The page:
This hard drive breakthrough could see HDDs holding 10 times more data

Researchers expect a boost from 1 terabyte per square inch to up to 10 terabytes per square inch thanks to a protective graphene layer on hard disk drives.
Written by Liam Tung, Contributing Writer

From faster-charging batteries and tinier chips, graphene is sometimes called the 'wonder material'. And now researchers are looking at using it to revamp hard disk drives (HDDs). 

HDDs are cheaper than faster, more compact solid state drives (SSDs), which have the advantage of no moving parts, and are which now ubiquitous on smartphones, and used in many of the latest laptops. 

But researchers at the University of Cambridge Graphene Centre hope to breathe new life into the old HDD by using graphene to create ultra-high density HDDs.

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In a new paper published in Nature, the Cambridge researchers detail how they've used graphene to make HDDs that can store 10 times more data than today's HDDs. 

Their application of graphene focuses on replacing the currently used carbon-based overcoat (COC) layers that are used to protect an HDD's spinning platters when data is being rapidly written to them from the HDD's read/write heads. To achieve higher HDD densities, manufacturers have decreased the space between the head and platter. 

As the researchers note, the COC thickness has shrunk from 12.5nm in the 1990s to about 3nm today, allowing for a current storage density of about one terabyte (1 TB) per square inch. 

The researchers have shown they can use graphene's thin – one atom thick – strong and slippery properties to boost HDD density by 10 times. 

The researchers expect that graphene overcoats, which enable a protective layer below 2nm, may enable the development of 4-to-10 TB per square inch areal density HDDs, if manufacturers employ recording technologies like heat-assisted magnetic recording technology (HAMR) and HAMR+bit patterned media, they say in the paper.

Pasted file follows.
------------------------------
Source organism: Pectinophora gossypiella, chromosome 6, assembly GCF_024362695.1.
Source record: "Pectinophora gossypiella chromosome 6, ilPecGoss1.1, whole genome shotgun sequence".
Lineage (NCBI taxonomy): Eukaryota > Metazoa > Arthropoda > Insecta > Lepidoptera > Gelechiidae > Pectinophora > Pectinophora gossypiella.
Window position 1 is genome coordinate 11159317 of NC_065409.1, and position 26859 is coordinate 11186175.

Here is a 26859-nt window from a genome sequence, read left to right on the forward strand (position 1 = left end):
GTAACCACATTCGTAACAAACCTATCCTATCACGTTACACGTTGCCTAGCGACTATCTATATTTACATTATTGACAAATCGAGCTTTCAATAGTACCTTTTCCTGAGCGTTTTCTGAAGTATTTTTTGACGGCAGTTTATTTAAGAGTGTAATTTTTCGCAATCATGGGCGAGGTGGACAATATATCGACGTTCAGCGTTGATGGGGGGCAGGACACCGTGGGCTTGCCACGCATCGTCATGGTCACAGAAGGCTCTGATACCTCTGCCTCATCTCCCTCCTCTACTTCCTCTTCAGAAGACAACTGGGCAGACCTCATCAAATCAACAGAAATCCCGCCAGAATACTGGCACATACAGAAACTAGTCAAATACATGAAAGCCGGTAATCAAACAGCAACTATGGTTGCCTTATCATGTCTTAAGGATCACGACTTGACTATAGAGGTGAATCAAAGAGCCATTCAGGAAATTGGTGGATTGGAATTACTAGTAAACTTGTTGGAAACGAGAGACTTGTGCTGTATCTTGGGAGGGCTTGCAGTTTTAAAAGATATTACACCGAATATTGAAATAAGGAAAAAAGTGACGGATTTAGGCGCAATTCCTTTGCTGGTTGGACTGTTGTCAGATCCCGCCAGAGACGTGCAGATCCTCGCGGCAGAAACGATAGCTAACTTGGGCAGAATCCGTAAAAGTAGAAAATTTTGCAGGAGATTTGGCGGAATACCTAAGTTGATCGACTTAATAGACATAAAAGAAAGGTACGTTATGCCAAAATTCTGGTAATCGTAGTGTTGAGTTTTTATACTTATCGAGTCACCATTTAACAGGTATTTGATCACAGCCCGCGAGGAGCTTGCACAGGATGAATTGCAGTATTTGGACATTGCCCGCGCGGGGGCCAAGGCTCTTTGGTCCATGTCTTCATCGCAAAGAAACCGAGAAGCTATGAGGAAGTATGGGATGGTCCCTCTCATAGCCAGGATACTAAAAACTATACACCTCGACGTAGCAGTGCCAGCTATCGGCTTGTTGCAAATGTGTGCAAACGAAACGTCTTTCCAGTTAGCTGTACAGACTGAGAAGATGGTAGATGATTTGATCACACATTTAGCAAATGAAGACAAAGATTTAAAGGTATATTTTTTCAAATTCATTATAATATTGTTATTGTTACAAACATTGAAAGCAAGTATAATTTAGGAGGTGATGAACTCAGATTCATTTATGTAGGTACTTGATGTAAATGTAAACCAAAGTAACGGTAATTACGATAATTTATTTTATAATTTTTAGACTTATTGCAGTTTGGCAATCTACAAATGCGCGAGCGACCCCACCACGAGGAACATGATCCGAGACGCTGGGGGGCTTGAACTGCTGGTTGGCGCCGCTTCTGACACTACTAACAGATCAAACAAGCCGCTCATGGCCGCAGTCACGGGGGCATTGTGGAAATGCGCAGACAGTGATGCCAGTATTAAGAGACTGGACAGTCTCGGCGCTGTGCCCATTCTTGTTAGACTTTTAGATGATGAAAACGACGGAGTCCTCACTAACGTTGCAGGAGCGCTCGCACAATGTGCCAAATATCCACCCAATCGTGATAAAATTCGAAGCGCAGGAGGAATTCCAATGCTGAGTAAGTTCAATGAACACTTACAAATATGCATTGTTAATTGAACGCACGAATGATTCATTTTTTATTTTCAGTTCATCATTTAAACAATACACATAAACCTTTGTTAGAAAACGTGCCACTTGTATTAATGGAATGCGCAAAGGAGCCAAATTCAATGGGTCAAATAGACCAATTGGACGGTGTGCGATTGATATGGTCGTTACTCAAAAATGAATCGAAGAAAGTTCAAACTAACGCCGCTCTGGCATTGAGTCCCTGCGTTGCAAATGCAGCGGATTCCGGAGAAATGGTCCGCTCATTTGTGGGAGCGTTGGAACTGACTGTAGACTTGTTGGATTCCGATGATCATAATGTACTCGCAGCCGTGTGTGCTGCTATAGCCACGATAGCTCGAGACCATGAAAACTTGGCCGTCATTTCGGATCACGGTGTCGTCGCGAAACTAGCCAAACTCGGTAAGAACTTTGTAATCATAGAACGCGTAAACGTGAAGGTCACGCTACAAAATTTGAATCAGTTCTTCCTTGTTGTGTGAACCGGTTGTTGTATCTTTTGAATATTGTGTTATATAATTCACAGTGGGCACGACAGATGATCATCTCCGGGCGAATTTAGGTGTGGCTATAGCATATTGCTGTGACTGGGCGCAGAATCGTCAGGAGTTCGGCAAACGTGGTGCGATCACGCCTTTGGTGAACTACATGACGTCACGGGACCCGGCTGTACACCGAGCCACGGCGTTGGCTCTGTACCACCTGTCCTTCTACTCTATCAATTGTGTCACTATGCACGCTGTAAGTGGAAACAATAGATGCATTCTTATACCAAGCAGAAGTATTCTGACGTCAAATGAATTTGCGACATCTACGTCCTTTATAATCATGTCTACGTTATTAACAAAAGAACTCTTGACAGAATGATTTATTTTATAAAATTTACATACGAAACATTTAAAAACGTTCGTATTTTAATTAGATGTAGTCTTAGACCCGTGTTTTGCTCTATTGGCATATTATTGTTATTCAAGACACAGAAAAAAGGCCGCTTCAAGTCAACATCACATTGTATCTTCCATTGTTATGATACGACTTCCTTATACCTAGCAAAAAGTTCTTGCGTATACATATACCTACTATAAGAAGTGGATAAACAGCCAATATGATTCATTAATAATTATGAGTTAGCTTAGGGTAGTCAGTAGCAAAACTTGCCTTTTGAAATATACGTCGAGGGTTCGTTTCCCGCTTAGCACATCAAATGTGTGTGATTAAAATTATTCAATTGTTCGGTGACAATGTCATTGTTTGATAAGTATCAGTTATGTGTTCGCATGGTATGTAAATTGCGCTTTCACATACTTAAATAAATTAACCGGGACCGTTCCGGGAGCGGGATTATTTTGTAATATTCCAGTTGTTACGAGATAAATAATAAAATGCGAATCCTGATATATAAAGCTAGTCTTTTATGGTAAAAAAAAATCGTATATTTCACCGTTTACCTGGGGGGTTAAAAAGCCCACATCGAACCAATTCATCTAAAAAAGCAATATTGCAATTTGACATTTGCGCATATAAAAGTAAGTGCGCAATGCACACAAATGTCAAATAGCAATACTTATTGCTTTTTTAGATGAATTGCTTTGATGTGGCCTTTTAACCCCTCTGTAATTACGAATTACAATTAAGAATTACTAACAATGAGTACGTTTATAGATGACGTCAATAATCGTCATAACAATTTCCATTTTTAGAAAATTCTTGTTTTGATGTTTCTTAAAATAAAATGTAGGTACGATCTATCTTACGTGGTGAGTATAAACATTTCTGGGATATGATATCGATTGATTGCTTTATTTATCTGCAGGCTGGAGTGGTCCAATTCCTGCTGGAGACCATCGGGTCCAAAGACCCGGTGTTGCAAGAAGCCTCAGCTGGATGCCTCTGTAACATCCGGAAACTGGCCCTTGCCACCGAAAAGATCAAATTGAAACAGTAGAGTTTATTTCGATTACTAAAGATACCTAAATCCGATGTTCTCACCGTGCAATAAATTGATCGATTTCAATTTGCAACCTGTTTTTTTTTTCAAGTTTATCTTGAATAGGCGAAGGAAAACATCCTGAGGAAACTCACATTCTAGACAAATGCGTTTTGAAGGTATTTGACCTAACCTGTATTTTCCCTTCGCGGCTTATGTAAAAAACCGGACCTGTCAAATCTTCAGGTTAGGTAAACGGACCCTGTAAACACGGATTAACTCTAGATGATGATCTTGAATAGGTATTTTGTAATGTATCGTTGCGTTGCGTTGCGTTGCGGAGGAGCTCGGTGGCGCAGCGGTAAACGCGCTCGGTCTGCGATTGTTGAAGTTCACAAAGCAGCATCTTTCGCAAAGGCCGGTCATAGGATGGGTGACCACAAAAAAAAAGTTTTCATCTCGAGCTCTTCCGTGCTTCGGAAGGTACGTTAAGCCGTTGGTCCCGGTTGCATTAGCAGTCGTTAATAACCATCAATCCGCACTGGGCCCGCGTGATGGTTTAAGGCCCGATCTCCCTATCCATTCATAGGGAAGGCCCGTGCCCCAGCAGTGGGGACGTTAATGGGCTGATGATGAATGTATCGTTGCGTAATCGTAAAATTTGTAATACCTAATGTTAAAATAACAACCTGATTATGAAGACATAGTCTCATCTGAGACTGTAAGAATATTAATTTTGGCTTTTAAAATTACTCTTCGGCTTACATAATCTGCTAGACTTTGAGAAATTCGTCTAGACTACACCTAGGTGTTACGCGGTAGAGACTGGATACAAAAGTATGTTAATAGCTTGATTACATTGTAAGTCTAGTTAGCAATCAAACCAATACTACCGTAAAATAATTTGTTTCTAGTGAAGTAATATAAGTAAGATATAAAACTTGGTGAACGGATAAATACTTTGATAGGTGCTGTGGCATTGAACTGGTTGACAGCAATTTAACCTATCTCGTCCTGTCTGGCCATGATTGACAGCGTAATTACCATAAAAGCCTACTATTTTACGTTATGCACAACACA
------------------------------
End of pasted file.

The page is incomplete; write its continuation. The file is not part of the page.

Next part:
Graphene, a single layer of graphite, was only discovered by Professor Andre Geim and Dr Kostya Novoselov in 2004 at the University of Manchester. The pair won a Nobel Prize in Physics in 2010 for their work on graphene, so it's still early days for the wonder material. 

The Cambridge researchers replaced commercial COCs with one to four layers of graphene. Then they tested friction, wear, corrosion, thermal stability, and lubricant compatibility. 

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Cambridge reports that graphene enables a two-fold reduction in friction and provides better corrosion and wear resistance than state-of-the-art COCs. A single graphene layer reduces corrosion by 2.5 times, they said.

"Demonstrating that graphene can serve as protective coating for conventional hard disk drives and that it is able to withstand HAMR conditions is a very important result," said Dr Anna Ott from the Cambridge Graphene Centre, one of the co-authors of the study. 

"This will further push the development of novel high areal density hard disk drives."

"Considering that in 2020, around 1 billion terabytes of fresh HDD storage was produced, these results indicate a route for mass application of graphene in cutting-edge technologies," said professor Andrea Ferrari, director of the Cambridge Graphene Centre.

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